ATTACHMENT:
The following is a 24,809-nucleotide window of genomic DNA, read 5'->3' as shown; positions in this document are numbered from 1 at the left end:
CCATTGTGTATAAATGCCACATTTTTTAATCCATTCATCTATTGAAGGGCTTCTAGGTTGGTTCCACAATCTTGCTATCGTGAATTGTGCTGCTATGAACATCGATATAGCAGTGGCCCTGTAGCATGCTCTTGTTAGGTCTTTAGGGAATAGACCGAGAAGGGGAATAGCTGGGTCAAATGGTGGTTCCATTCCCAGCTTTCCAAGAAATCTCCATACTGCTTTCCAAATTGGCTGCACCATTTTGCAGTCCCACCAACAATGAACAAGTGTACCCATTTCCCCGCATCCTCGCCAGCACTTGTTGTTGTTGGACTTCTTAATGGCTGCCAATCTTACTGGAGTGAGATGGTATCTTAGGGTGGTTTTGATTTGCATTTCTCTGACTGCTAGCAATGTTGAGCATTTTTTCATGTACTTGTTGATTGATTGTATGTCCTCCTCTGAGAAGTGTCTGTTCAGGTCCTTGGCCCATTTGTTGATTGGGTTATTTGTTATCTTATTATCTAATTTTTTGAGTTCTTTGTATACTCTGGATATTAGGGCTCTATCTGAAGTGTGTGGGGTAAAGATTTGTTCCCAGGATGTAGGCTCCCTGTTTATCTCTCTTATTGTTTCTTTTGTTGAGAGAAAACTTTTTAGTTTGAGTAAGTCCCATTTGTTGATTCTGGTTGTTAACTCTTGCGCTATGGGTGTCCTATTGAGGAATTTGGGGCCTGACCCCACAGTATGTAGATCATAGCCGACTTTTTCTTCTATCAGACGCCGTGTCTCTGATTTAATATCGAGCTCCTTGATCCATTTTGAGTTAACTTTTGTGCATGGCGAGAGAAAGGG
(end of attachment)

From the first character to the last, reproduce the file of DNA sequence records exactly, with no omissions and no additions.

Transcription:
The following is a 24,809-nucleotide window of genomic DNA, read 5'->3' as shown; positions in this document are numbered from 1 at the left end:
CCATTGTGTATAAATGCCACATTTTTTAATCCATTCATCTATTGAAGGGCTTCTAGGTTGGTTCCACAATCTTGCTATCGTGAATTGTGCTGCTATGAACATCGATATAGCAGTGGCCCTGTAGCATGCTCTTGTTAGGTCTTTAGGGAATAGACCGAGAAGGGGAATAGCTGGGTCAAATGGTGGTTCCATTCCCAGCTTTCCAAGAAATCTCCATACTGCTTTCCAAATTGGCTGCACCATTTTGCAGTCCCACCAACAATGAACAAGTGTACCCATTTCCCCGCATCCTCGCCAGCACTTGTTGTTGTTGGACTTCTTAATGGCTGCCAATCTTACTGGAGTGAGATGGTATCTTAGGGTGGTTTTGATTTGCATTTCTCTGACTGCTAGCAATGTTGAGCATTTTTTCATGTACTTGTTGATTGATTGTATGTCCTCCTCTGAGAAGTGTCTGTTCAGGTCCTTGGCCCATTTGTTGATTGGGTTATTTGTTATCTTATTATCTAATTTTTTGAGTTCTTTGTATACTCTGGATATTAGGGCTCTATCTGAAGTGTGTGGGGTAAAGATTTGTTCCCAGGATGTAGGCTCCCTGTTTATCTCTCTTATTGTTTCTTTTGTTGAGAGAAAACTTTTTAGTTTGAGTAAGTCCCATTTGTTGATTCTGGTTGTTAACTCTTGCGCTATGGGTGTCCTATTGAGGAATTTGGGGCCTGACCCCACAGTATGTAGATCATAGCCGACTTTTTCTTCTATCAGACGCCGTGTCTCTGATTTAATATCGAGCTCCTTGATCCATTTTGAGTTAACTTTTGTGCATGGCGAGAGAAAGGG